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UCOL brings new Te Reo programme to Masterton

UCOL is offering a new Te Reo Māori programme at its campus in Masterton to meet the growing demand from people wanting to learn the language.

Te Pōkaitahi Reo (Reo Rua) (Te Kaupae 4) (or the NZ Certificate in Te Reo Māori Level 4) is designed to extend learners’ knowledge of Te Reo to an advanced intermediate-level, and is taught bilingually.

UCOL has introduced the new programme following the success of its free Adult and Community Education (ACE) Te Reo courses, which have attracted students from a variety of backgrounds.

UCOL Head of School of Education, Dr Bridget Percy says it is exciting to bring this new programme to the Wairarapa, with many graduates from UCOL’s ACE Te Reo programmes already expressing interest.

“There is a groundswell of people thirsty to learn the language. The free ACE Te Reo programmes have been very successful, so this programme is the next step in the pathway for people who want to enhance and develop their use of Te Reo.”

Te Pōkaitahi Reo (Reo Rua) has been developed in consultation with local iwi so that it is culturally specific to the Wairarapa region.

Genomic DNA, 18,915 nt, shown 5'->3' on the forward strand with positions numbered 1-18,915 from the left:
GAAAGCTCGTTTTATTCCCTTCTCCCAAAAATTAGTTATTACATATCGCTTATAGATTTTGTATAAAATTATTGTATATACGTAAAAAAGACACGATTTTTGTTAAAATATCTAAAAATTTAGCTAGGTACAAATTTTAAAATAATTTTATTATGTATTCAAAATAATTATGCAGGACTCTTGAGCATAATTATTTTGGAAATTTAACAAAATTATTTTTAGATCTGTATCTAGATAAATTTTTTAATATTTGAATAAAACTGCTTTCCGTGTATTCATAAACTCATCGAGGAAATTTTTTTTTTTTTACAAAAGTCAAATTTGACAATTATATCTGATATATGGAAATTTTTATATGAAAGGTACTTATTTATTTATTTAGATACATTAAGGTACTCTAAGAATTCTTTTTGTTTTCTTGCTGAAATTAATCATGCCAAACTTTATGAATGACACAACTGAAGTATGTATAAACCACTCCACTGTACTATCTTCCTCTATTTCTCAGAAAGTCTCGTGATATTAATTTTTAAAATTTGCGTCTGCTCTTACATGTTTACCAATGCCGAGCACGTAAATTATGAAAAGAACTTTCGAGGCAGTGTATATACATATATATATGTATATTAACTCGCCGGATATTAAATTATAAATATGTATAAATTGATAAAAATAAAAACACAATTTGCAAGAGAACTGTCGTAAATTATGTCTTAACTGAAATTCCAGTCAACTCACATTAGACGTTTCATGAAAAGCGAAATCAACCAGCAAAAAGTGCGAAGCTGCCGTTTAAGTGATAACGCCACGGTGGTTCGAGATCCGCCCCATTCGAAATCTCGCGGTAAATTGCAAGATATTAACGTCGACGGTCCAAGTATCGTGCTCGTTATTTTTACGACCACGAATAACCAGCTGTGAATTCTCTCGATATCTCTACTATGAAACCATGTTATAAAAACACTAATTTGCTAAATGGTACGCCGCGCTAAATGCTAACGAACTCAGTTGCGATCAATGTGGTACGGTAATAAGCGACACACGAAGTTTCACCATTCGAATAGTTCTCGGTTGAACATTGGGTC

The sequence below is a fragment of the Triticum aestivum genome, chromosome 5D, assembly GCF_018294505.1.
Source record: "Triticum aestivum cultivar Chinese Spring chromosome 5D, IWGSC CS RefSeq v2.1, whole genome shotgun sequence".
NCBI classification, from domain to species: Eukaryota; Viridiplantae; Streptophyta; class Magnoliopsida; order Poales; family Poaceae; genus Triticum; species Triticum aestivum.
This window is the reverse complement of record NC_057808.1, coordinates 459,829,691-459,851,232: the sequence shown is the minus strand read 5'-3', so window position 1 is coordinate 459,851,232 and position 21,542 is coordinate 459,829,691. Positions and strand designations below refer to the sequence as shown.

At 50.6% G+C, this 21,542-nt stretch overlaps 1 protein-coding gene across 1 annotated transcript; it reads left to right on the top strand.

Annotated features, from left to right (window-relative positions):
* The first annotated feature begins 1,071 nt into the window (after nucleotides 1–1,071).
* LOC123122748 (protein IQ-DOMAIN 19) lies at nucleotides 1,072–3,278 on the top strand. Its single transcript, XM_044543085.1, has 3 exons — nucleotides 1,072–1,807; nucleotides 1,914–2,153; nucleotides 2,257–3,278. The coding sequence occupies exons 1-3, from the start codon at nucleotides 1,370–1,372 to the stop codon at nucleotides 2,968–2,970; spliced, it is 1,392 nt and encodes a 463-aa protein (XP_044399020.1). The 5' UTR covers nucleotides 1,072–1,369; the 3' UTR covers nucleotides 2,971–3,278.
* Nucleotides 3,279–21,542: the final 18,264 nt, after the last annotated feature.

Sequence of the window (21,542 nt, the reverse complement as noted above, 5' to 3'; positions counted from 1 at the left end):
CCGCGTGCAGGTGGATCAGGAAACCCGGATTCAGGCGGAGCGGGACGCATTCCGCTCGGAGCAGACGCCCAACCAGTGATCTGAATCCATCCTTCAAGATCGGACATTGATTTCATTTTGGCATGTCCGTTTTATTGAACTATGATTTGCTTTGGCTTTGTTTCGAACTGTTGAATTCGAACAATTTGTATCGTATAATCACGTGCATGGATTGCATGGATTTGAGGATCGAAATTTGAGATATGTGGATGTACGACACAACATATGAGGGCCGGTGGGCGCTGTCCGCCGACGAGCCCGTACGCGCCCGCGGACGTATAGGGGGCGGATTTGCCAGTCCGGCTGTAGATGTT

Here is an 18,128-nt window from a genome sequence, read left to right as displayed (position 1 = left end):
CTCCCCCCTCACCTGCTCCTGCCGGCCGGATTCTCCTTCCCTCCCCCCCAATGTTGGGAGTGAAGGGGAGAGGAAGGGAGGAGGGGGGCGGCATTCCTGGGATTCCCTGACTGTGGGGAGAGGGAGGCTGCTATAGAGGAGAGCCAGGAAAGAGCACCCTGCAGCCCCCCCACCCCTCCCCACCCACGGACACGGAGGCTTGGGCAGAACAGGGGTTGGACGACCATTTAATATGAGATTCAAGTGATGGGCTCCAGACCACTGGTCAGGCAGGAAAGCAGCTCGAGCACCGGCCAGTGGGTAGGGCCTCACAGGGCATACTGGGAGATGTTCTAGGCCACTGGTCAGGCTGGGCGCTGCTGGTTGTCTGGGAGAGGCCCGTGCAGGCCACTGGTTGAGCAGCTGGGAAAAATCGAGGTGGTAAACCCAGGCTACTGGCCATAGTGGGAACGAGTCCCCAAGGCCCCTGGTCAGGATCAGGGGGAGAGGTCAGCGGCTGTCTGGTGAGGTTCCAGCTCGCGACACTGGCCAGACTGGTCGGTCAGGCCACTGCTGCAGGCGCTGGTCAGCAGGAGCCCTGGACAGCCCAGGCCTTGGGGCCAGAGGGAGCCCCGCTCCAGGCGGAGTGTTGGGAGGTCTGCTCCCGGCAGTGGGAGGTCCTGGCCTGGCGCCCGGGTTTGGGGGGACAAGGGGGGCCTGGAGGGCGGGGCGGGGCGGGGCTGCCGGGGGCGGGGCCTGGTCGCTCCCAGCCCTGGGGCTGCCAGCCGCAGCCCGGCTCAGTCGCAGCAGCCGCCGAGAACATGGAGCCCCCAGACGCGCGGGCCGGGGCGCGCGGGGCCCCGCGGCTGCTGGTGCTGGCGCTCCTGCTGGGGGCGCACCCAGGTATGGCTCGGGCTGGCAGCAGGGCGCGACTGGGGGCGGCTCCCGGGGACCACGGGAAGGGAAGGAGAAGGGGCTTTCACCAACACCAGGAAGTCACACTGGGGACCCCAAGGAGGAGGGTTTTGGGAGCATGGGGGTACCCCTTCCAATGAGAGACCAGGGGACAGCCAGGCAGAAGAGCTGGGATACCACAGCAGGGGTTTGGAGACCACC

Mike Kawana, a respected Rangitāne O Wairarapa leader, UCOL Lecturer, and well-known figure in the region, will be teaching the programme.

The programme will be taught part-time over 34 weeks, with classes held on Wednesday nights (6.30pm to 9.30pm) to help students balance study with work and family commitments.

Students will also participate in six noho marae (marae stays), which will allow them to bring theory, practice, and tikanga together.

“Noho is an immersive and supportive environment where students can develop their Te Reo; they get to live and breathe Te Reo,” says Dr Percy.

Dr Percy says the programme would suit anyone who has completed the ACE Te Reo programmes. She strongly recommends people study the ACE programmes first.

Te Pōkaitahi Reo (Reo Rua) is one of the New Zealand Qualification Authority’s (NZQA) Mātauranga Māori qualifications, which have been developed from a Māori perspective in consultation with whānau, hapū, and iwi; and with the guidance and expertise of Māori Governance and Working Groups.

Classes start 27 February.

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